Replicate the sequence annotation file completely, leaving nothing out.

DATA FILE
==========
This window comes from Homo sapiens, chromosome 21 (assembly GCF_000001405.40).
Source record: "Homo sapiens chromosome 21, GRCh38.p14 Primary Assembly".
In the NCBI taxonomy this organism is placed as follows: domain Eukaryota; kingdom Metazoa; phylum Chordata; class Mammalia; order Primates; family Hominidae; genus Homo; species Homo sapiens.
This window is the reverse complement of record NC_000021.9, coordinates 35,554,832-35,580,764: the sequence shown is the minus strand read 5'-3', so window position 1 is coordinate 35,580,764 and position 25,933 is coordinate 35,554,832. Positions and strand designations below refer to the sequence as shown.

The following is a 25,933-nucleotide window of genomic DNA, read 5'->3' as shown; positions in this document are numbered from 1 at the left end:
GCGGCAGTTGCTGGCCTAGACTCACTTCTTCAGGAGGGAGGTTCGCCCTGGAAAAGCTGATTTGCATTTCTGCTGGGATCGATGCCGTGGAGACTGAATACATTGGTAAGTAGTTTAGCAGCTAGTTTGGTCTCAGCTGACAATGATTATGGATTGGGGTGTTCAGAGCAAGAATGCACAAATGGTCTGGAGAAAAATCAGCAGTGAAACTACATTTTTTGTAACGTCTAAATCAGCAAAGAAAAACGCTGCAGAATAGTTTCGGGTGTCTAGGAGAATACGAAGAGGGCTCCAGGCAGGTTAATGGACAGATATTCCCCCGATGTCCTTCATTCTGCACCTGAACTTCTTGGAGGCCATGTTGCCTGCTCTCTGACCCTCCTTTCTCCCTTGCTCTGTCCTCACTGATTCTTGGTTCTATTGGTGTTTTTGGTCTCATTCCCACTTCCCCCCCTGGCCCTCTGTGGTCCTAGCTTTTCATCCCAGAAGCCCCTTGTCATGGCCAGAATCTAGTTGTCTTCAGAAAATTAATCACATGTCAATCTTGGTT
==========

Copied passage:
This window comes from Homo sapiens, chromosome 21 (assembly GCF_000001405.40).
Source record: "Homo sapiens chromosome 21, GRCh38.p14 Primary Assembly".
In the NCBI taxonomy this organism is placed as follows: domain Eukaryota; kingdom Metazoa; phylum Chordata; class Mammalia; order Primates; family Hominidae; genus Homo; species Homo sapiens.
This window is the reverse complement of record NC_000021.9, coordinates 35,554,832-35,580,764: the sequence shown is the minus strand read 5'-3', so window position 1 is coordinate 35,580,764 and position 25,933 is coordinate 35,554,832. Positions and strand designations below refer to the sequence as shown.

The following is a 25,933-nucleotide window of genomic DNA, read 5'->3' as shown; positions in this document are numbered from 1 at the left end:
GCGGCAGTTGCTGGCCTAGACTCACTTCTTCAGGAGGGAGGTTCGCCCTGGAAAAGCTGATTTGCATTTCTGCTGGGATCGATGCCGTGGAGACTGAATACATTGGTAAGTAGTTTAGCAGCTAGTTTGGTCTCAGCTGACAATGATTATGGATTGGGGTGTTCAGAGCAAGAATGCACAAATGGTCTGGAGAAAAATCAGCAGTGAAACTACATTTTTTGTAACGTCTAAATCAGCAAAGAAAAACGCTGCAGAATAGTTTCGGGTGTCTAGGAGAATACGAAGAGGGCTCCAGGCAGGTTAATGGACAGATATTCCCCCGATGTCCTTCATTCTGCACCTGAACTTCTTGGAGGCCATGTTGCCTGCTCTCTGACCCTCCTTTCTCCCTTGCTCTGTCCTCACTGATTCTTGGTTCTATTGGTGTTTTTGGTCTCATTCCCACTTCCCCCCCTGGCCCTCTGTGGTCCTAGCTTTTCATCCCAGAAGCCCCTTGTCATGGCCAGAATCTAGTTGTCTTCAGAAAATTAATCACATGTCAATCTTGGTT